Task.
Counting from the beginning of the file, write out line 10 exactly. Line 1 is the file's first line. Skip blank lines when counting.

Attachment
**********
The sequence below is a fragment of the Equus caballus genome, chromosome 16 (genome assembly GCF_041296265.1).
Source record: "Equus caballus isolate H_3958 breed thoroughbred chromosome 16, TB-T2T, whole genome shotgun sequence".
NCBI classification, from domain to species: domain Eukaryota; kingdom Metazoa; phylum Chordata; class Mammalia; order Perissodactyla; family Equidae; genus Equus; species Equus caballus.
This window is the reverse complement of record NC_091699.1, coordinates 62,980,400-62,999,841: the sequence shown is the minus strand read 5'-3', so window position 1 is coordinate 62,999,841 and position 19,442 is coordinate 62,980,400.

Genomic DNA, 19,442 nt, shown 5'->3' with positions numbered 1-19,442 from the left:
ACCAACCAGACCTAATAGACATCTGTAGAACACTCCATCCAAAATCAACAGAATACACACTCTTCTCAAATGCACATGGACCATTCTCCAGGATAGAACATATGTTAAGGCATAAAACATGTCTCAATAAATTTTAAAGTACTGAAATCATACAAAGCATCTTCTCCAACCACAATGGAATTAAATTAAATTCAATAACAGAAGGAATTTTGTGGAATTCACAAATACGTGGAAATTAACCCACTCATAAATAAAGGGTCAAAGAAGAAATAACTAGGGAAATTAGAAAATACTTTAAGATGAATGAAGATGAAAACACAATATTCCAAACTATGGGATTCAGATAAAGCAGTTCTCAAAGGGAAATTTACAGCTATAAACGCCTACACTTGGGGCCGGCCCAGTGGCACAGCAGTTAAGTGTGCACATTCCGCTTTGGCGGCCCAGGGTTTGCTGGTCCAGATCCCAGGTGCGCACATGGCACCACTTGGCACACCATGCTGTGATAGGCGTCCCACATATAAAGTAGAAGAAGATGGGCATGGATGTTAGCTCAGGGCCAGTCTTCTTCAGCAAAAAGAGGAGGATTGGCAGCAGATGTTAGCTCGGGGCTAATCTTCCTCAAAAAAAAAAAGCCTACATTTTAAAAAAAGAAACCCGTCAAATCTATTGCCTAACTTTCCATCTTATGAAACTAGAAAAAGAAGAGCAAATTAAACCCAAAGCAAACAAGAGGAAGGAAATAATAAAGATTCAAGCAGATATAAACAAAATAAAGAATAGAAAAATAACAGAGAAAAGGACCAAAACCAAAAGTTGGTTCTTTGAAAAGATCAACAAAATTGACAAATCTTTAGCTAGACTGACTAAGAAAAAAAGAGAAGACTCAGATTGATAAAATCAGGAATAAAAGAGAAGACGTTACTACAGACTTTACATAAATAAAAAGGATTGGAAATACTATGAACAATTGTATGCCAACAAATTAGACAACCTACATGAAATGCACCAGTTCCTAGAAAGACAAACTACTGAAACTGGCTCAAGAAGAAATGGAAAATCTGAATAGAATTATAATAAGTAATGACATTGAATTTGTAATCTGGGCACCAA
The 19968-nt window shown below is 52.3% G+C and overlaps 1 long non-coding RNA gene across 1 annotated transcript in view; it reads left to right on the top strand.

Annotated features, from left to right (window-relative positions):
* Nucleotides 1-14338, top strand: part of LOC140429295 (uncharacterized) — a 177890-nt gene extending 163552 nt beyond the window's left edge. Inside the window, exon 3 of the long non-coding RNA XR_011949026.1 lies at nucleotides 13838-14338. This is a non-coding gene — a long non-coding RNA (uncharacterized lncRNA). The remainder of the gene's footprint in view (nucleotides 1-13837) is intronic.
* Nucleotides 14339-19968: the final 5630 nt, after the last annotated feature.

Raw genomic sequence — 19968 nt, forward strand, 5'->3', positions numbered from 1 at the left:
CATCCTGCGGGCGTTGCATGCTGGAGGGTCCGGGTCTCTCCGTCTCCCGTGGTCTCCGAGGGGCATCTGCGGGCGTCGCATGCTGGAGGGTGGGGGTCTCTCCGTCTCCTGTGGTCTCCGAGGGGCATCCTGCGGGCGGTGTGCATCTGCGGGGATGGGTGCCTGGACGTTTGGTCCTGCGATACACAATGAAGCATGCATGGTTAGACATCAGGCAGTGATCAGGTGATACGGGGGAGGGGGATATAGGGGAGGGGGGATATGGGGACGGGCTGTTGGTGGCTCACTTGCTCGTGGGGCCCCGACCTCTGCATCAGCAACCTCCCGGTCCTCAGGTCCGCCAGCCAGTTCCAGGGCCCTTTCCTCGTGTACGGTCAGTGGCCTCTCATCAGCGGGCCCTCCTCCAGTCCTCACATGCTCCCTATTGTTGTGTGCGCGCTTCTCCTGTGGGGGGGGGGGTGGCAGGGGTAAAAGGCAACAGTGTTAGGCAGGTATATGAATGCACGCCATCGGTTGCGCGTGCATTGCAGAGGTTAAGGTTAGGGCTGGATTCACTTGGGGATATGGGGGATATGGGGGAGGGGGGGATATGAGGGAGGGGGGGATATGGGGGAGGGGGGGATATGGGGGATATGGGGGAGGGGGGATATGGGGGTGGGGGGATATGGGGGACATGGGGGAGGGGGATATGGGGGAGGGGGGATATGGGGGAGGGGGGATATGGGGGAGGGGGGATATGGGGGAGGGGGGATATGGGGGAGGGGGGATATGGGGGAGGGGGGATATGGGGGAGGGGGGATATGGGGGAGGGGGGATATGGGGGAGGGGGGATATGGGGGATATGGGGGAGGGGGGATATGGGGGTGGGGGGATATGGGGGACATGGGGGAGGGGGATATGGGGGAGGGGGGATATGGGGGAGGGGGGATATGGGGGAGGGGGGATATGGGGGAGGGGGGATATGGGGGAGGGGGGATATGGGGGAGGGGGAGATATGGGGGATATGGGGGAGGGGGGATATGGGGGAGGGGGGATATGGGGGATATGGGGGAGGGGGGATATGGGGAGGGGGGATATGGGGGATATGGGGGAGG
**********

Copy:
* Nucleotides 14339-19968: the final 5630 nt, after the last annotated feature.